Global Carbon Market – Tunisia

Project description

Title: Global Carbon Market
Commissioned by: German Federal Ministry for the Environment, Nature Conservation and Nuclear Safety (BMU)
Country: Tunisia
Lead executing agency: National Agency for Energy Management, ANME
Overall term: 2018 to 2021


For the German Government, a global carbon market is an important instrument in international climate protection. Emissions trading allows greenhouse gas emissions to be reduced first and foremost where the cost of doing so is lowest. This advantage makes climate protection more cost-effective. Carbon markets can therefore help countries to set more ambitious targets for reducing emissions and encourage the private sector to ensure that their investments are more climate friendly.

In 2008, the German Federal Ministry for the Environment, Nature Conservation and Nuclear Safety (BMU) launched an initiative to support partner countries in using flexible mechanisms under the Kyoto Protocol, such as the clean development mechanism and joint implementation. In the Kyoto Protocol, industrialised signatory countries agreed to reduce greenhouse gas emissions. The Global Carbon Market project is part of the BMU initiative and supports Uganda, Chile, Tunisia and India in their efforts to implement the objectives of the initiative.

Market mechanisms and other forms of cooperation are also mentioned in Article 6 of the Paris Agreement, the successor to the Kyoto Protocol. This expresses the resolve of the signatory countries to turn such instruments into fixed components of the new climate regime. The project contributes to the practical implementation of Article 6.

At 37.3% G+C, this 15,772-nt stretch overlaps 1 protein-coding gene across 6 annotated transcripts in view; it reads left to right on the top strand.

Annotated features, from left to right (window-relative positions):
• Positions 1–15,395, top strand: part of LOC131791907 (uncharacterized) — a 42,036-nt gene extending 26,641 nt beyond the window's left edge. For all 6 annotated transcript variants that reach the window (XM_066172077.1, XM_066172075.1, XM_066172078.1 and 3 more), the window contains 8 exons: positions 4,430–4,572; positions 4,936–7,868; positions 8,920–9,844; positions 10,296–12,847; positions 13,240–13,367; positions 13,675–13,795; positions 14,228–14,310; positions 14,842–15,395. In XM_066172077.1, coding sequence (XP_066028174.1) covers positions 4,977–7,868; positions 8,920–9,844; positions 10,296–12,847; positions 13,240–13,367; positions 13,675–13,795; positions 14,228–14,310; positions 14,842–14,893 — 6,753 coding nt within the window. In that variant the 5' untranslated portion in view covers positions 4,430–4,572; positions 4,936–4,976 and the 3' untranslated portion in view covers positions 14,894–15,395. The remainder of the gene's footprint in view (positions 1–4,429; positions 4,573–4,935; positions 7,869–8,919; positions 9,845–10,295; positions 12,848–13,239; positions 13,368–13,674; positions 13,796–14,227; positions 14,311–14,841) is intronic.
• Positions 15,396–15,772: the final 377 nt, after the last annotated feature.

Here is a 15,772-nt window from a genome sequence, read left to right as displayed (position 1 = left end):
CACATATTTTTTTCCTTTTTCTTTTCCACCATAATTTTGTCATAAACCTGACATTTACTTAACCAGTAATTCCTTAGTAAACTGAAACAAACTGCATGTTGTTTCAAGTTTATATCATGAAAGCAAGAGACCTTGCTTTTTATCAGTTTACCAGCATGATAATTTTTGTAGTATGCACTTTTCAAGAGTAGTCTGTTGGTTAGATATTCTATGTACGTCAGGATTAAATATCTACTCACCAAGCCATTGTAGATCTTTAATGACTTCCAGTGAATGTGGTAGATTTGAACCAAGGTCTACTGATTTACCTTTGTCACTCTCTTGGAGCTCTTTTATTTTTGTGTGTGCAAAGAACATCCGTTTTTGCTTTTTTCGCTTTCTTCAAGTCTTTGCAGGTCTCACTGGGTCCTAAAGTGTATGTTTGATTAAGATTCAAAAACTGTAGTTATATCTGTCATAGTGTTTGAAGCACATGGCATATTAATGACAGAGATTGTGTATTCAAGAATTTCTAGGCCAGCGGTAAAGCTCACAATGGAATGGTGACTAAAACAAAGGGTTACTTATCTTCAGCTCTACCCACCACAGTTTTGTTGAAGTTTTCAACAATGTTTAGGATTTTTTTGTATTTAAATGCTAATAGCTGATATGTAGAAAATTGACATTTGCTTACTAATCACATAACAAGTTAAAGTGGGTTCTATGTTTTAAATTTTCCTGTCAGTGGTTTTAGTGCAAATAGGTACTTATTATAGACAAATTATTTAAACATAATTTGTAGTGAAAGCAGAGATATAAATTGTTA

Greenhouse gas emissions are currently increasing in Tunisia. The country has set itself ambitious goals in the context of the Paris Agreement. Tunisia’s contribution is to reduce CO2 intensity by 41 per cent by 2030 compared to levels in 2010. The government is planning comprehensive reductions in the areas of energy, transport, industry, agriculture, waste management and wastewater. Tunisia intends to fund the associated costs through national and international finance sources and instruments.


Public and private decision-makers are taking part in international negotiations on new carbon markets. They are creating the necessary structures and processes to successfully implement Article 6 of the Paris Agreement.


The project supports the National Agency for Energy Management, the BMU and other actors from administration and the private sector. It promotes the development of expertise within the framework of market mechanisms under Article 6 of the Paris Agreement. Representatives of these organisations are participating in international negotiations and transferring knowledge back to their organisations. In this way, they are setting up the necessary structures and processes for early participation in the new carbon market instruments. The project has identified pilot projects in the cement industry and presented them to international donor initiatives. The country’s efforts in this regards are embedded in the relevant areas of Tunisia’s long-term climate strategy for 2050.